We are funded almost entirely by private funding. Past participants on our tours or donors who have an intimate understanding of our programs are our typical funders, and this allows us the flexibility to get on the phone with them and say “You know the money you gave to support math teacher training? Well, there was some extra money, and we’d love to use it to buy replacement books for our library. Does that work for you?” or to tell them that a program we have designed is not working as well as we had hoped and we would like to redirect their funds while we restructure the program.

    *A commitment to put communities, not donors, first.

When we have the opportunity for specified funding, we first ensure that it will provide for the real needs of the communities we are working in.  Where donor needs come first, or will lessen the impact of our programs, we say no.  In 2009, an NGO approached us to give us significant funding to support our Primary School Development Plan Program, but it would require us to tailor part of the program to meet the requirements of a grant they had acquired. As the PSDP model requires flexibility in order to be effective, we felt that taking the money would constrain the program too much.   As such, we turned down the money to preserve the integrity of the program.

    * PEPY Tours

PEPY Tours funds a significant portion of PEPY Ride’s overhead each year, and donations specifically earmarked for M&G cover the rest. This allows our fundraising dollars to go directly to our programs.

Work with local government systems and power structures.

We think it is very important that the work that we do is supported by local leaders and contributes positively to the systems which will continue to operate in Cambodia long after PEPY leaves. We recognize that supporting government schools means that we are in many ways disempowering the government to do the same; some argue this is allowing the government to continue their sub-par support for education in Cambodia. We agree, but we think that supporting capacity building and training in schools is not something the government will be inclined to fund any time in the near future. We realize that this is both a Catch-22 and a “chicken or the egg” situation. We think that capacity building, support for local empowerment around education, and creating a demand for high quality education will lead to communities either demanding government school support in the future or continuing to implement some of these changes themselves.

Here are some ways we work with local government systems:

    * Close relations with district and provincial authorities

We have a close relationship with both the District and Provincial Ministries of Education in the areas where we work. We meet with them regularly to get feedback and input for our programs as well as to find out ways to use their training and expertise to support our teacher training goals. In the Primary School Development Plan Program, the members of the District Office of Education as well as the commune and village leadership have played a strong role in both school selection and program implementation.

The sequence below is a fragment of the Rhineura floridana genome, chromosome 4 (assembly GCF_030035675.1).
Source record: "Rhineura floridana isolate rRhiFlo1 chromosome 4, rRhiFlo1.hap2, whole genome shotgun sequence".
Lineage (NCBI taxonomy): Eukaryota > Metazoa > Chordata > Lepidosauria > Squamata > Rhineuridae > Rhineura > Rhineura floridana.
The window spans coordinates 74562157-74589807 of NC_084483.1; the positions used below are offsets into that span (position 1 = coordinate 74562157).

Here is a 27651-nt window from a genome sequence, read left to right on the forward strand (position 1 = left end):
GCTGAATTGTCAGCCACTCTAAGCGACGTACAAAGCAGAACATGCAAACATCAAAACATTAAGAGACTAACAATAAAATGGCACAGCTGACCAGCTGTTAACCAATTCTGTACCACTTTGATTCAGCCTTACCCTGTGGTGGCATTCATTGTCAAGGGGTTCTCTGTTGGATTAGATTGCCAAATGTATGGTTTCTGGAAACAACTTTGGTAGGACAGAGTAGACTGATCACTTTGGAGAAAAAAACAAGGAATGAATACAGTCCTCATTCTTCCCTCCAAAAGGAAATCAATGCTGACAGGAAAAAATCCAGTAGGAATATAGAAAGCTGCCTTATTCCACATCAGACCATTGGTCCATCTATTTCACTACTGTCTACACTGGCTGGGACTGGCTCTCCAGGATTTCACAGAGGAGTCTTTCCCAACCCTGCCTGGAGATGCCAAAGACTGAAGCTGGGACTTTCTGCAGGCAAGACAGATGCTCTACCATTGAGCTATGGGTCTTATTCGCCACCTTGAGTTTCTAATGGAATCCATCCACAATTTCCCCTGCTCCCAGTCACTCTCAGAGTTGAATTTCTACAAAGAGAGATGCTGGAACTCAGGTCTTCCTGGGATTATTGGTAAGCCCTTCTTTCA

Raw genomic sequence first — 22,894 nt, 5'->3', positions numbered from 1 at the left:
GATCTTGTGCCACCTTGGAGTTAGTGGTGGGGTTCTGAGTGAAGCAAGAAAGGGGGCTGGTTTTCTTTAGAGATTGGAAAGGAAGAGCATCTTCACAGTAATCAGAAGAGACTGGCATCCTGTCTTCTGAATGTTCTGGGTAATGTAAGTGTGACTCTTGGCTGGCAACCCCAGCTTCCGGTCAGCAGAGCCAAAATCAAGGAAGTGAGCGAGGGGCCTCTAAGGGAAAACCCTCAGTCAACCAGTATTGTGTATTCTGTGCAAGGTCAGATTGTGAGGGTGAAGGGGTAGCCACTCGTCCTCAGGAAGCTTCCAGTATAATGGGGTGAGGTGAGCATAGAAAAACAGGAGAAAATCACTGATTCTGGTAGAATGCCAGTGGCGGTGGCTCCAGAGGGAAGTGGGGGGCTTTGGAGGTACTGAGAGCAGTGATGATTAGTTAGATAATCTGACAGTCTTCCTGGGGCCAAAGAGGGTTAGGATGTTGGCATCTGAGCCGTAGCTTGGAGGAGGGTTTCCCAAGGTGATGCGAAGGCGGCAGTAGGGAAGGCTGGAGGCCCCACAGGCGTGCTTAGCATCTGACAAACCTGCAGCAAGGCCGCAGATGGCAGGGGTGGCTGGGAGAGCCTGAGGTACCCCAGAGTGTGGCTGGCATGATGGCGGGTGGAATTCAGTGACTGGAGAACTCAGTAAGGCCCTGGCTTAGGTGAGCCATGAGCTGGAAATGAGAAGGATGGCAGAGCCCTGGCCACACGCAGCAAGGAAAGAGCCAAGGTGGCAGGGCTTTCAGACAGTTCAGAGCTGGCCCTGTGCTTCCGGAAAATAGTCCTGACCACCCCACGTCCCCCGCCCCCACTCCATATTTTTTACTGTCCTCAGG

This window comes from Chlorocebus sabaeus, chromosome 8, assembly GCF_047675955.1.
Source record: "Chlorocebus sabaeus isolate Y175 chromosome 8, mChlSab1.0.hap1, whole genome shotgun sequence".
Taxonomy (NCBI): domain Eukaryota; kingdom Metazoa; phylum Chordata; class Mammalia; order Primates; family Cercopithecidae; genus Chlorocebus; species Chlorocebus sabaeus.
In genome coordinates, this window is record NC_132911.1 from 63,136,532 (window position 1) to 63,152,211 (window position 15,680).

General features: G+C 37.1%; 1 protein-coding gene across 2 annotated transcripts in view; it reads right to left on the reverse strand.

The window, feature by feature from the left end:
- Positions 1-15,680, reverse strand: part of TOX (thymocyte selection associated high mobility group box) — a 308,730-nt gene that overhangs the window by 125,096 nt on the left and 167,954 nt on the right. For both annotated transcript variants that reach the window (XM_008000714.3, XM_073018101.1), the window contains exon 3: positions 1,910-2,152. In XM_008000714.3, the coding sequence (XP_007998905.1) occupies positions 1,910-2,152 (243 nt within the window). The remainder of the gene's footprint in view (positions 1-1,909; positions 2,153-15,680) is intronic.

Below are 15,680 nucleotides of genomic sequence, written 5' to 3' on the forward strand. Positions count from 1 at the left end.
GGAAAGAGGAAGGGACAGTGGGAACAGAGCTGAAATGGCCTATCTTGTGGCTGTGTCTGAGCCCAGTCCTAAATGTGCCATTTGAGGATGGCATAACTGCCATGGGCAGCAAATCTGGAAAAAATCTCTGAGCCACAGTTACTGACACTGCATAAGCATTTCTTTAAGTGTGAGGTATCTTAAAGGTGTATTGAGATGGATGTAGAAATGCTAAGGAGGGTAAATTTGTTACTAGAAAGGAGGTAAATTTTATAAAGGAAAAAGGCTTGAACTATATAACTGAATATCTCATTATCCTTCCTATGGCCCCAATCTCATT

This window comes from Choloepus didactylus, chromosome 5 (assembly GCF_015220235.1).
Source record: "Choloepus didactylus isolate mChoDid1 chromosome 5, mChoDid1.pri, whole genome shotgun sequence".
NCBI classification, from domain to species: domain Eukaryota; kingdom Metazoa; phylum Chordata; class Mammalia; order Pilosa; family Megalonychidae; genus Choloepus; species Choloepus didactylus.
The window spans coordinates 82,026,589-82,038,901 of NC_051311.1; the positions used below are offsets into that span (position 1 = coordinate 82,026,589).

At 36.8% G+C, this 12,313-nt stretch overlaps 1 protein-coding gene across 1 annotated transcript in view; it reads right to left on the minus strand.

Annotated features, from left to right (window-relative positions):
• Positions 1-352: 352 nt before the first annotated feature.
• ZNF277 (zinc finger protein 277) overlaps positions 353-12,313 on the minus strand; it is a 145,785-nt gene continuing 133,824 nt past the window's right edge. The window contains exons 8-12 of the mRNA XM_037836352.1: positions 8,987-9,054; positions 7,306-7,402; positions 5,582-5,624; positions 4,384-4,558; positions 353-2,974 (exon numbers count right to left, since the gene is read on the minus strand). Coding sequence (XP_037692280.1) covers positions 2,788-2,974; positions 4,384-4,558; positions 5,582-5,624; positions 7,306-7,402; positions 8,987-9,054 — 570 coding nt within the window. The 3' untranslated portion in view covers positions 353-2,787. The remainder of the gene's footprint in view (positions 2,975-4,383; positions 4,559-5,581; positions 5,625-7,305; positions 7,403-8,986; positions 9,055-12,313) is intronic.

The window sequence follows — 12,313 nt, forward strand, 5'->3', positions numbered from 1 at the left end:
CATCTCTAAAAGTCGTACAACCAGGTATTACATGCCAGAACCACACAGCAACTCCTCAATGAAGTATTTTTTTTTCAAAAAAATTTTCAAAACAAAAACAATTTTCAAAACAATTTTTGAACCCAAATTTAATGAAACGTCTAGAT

*Sharing with the Ministry of Education in Phnom Penh

PEPY’s Library Program and Chanleas Dai Primary Schools’ overall activities have served as model programs.  On several occasions the Ministry of Education in Phnom Penh have sent representatives to visit, monitor and learn about our activities.

    * Following ministry standards

We closely follow Ministry of Education policies. Our trainers use ministry policy and curriculum to build the capacity of government teachers, and the goals of our Education Program match those of the Royal Government of Cambodia.  Wherever possible, we aim to support, not detract from, the government’s education plans.

A commitment to knowing our impacts:

You might call this “Monitoring and Evaluation." This is an area where, if you look at common practices of reporting, we are surely quite weak. Instead, if you were able to evaluate our team on how well they know the impacts of our programs and the changes that they need to make to fix any problems, we would rank fairly high. We of course write reports when we need to, usually for our own internal records and evaluative purposes, but our reports to donors are typically much less formal than they are to granting bodies. We would like to ramp up our reporting so that we can better share the work that we are doing with all of you who are reading this and keep more detailed written records for future staff and our own reflection process.

That said, we are comfortable with the amount of knowledge we receive about our programs’ impacts, as 75% of our staff  live or spend the majority of their work days in the communities where we work and continually inform us of ways to improve. It took some time to build trust with community leaders and school administrators to get honest answers about the impact of our programs, local needs, their impressions of PEPY, and constructive advice. When you are viewed as dollar signs it is hard to get honest feedback. There has been a significant shift in how the community treats PEPY staff now that there is an understanding that we do indeed want honest feedback and will not remove our funding if we get criticism. . . . Instead we will happily receive it as it helps us improve what we do!